Hello What’s Next readers! This week, you’re in for a bit of a dive into the world of computer code — no programming experience required. Speaking of tech, the big to-do this week is Apple’s WorldWide Developers Conference, which was big on software and digs at Facebook. But hardware? Just new iPhone cases (plus some watch bands), reports The Verge. I’m partial to the orange.

Got a news tip? An event that should be on my radar? Send me an email or get at me on Twitter. And make sure to check out my colleagues’ super-informative briefings as well.

 

 

Watch This Space: The Future Is Open Source

In the world of code, the buzz on the internets over the past few days has been all about Microsoft’s acquisition of GitHub — the largest software development platform on the planet. From the outside, it might not seem like such a surprising deal. Giant software company swallows smaller-sized software company, right? Not so fast. This is practically a tectonic shift in the software industry, albeit one that has been underway for some time. Microsoft — a behemoth long associated with high price tags and proprietary workplace fixtures like Word — is planting its flag firmly in open source software development with a $7.5 billion deal. So if you’re a lawyer serving the tech industry who’s been thinking open source is just some backwater for Linux nerds, time to start paying attention.

For the uninitiated, GitHub is a cloud-based tool that allows software developers the world over to collaborate on projects and building new tools. Many of the code “repositories” hosted on GitHub are public and open source, with varied licensing structures; users can “fork” — or make an offshoot version of — many existing software projects literally with the click of a single button. Although there are alternative tools, like GitLab and Atlassian’s BitBucket, GitHub is ubiquitous. (“Git,” in case you were wondering, is a related tool for tracking different versions of software code along its development lifecycle.) The platform is like the Wild West of code, a place where anyone can join and almost anyone can contribute.

In other words, it’s not exactly what you think of when you think of Microsoft. But this is not your Microsoft of the 1990s. The company joined the Linux Foundation — long regarded as Microsoft’s open-source archnemesis — in 2016, as part of a cultural and strategic business shift under CEO Satya Nadella. And it also experimented with an open source development platform of its own called CodePlex before throwing in the towel last yearNew GitHub CEO Nat Friedman, who comes from Microsoft, wrote in an opening note to the site’s users about his love of Linux and open source from a young age.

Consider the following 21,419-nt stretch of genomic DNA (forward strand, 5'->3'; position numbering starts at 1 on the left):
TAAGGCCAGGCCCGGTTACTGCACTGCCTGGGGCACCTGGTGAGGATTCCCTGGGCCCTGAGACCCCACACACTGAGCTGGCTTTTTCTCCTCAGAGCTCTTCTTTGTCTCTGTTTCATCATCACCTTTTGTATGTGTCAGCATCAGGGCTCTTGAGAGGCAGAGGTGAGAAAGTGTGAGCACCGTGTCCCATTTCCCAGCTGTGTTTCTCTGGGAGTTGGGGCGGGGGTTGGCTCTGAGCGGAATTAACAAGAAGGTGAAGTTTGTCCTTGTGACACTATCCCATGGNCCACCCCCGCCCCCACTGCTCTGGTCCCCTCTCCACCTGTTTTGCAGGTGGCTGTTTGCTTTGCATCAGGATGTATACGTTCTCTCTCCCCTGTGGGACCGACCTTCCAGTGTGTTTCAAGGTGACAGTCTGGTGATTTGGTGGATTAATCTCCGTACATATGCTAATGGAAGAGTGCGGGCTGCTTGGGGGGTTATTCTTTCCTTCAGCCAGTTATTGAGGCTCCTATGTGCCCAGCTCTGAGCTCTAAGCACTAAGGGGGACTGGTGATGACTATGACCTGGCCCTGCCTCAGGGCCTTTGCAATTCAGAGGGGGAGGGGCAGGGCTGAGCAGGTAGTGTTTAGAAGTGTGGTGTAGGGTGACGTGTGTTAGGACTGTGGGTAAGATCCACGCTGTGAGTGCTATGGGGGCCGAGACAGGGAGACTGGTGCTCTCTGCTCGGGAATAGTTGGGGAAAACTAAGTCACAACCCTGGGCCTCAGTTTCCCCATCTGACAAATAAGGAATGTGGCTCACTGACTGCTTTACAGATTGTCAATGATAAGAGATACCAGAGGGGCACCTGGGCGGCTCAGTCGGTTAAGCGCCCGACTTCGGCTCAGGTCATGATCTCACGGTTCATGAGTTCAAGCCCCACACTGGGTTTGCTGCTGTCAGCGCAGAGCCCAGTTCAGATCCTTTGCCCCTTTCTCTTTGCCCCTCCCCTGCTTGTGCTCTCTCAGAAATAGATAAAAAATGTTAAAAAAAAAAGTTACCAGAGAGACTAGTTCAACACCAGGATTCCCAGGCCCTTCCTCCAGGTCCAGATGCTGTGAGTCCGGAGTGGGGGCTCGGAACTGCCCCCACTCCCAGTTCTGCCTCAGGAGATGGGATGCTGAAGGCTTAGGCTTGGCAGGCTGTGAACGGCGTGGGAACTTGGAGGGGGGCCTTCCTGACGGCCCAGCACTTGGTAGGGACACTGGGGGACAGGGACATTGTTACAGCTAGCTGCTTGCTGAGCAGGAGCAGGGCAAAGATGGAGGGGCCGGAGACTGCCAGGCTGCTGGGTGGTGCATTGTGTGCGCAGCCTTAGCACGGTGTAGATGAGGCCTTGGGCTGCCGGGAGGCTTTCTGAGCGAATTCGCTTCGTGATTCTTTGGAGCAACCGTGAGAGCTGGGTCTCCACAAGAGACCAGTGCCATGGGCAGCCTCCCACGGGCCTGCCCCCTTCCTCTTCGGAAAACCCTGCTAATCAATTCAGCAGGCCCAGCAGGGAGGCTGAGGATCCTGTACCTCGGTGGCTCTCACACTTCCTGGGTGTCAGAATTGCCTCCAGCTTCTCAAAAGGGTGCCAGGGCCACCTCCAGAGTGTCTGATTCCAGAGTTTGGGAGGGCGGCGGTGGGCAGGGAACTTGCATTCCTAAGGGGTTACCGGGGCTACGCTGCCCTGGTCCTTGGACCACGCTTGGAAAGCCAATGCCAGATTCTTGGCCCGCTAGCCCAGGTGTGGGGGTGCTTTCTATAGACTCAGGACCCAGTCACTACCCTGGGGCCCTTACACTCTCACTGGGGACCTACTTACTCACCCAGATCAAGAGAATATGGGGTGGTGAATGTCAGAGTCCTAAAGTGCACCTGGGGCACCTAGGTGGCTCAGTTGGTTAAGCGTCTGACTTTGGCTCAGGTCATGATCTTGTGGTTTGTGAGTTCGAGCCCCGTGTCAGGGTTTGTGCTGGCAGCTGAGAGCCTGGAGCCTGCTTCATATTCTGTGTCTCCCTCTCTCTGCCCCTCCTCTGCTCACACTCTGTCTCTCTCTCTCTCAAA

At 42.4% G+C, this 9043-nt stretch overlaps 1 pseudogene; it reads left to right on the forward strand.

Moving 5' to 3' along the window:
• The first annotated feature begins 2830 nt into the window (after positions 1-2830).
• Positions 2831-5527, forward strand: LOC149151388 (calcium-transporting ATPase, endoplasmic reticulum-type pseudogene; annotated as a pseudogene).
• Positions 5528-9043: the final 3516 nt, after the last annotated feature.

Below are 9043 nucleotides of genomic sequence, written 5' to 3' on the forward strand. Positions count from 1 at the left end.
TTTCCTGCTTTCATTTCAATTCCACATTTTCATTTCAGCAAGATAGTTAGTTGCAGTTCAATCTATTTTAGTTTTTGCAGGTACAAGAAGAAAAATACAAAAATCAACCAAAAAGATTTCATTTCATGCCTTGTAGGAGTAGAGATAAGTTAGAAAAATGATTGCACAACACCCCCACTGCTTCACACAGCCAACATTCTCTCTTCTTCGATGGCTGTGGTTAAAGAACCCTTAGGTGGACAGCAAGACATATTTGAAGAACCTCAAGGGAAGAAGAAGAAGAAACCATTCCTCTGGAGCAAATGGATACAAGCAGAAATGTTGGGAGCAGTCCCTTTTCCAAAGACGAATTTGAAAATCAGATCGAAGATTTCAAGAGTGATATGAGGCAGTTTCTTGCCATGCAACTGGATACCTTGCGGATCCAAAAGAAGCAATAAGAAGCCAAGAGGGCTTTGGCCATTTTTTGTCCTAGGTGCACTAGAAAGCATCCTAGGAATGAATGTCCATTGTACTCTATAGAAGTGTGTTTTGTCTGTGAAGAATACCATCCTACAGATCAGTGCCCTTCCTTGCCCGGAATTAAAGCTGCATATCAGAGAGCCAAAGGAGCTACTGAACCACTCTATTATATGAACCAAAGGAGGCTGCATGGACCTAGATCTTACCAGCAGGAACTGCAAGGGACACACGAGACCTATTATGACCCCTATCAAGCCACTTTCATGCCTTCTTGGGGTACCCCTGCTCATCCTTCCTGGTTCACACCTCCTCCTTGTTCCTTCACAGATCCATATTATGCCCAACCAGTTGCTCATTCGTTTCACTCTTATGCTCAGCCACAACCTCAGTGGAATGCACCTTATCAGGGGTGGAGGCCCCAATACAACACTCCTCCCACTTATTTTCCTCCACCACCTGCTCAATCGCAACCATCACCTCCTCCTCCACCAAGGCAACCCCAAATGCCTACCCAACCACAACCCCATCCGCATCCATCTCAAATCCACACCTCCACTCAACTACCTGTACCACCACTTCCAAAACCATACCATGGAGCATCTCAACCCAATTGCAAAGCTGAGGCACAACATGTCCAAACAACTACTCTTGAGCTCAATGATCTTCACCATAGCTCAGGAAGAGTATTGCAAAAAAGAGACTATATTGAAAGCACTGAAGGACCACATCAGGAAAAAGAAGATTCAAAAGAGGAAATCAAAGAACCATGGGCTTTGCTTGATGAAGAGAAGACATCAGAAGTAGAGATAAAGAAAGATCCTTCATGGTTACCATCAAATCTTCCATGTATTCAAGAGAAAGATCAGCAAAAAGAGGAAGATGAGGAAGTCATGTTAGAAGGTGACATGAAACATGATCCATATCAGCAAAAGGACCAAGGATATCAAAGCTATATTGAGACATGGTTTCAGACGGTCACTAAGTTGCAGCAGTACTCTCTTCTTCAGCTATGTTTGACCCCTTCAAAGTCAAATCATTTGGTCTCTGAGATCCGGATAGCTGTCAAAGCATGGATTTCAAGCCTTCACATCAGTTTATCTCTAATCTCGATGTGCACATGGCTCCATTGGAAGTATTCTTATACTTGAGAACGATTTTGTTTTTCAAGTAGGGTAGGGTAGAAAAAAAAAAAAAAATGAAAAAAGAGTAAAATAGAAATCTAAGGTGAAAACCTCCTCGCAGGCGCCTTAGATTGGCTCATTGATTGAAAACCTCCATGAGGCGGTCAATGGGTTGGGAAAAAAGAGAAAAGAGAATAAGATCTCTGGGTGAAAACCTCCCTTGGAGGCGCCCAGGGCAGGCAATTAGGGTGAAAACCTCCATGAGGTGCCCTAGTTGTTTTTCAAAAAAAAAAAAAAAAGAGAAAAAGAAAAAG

Now, for Microsoft, the acquisition might also be more of a long-term play on cloud services in general; Azure is a big part of its business already, and “Platform as a Service” is a trendy phrase in software these days. But this is also a clear-as-day sign that open source is now firmly a part of big tech business. For lawyers serving this industry, being savvy about that will surely help. Having some knowledge of open source licensing structures— like the GPL (versions 2 and 3), Apache, and MIT licenses — might be useful. If there is one thing that could change about GitHub, it may be that its laissez-faire attitude toward hosted project licensing could start to change. This is still Microsoft, after all; it likes things a tad buttoned up.

>> Think Ahead: There’s plenty of skeptical software engineers out there about this deal, but either way, it is a game changer. If you were looking for an opportunity to get schooled on open source and its unique legal environment, this is as good a time as any.

>> Who Got the Work: Simpson Thacher & Bartlett advised Microsoft on the acquisition, while Fenwick & West advised GitHub, the firms said in press releases. Orrick, Herrington & Sutcliffe also advised Microsoft on the antitrust elements of the deal

Image: GitHub


Spotify and the Perils of Content Moderation

You’ve probably heard about the #MuteRKelly campaign on social media, which follows a long string of allegations that the musician sexually assaulted a number of women. The streaming music platform Spotify took the movement’s directive literally, removing the RnB artist from playlists and algorithms that would serve up his music. More recently, it abruptly reversed course, saying it doesn’t “aim to play judge and jury.” As my colleague Caroline Spiezio reports, legal experts say it was probably a smart move by the Stockholm-based company.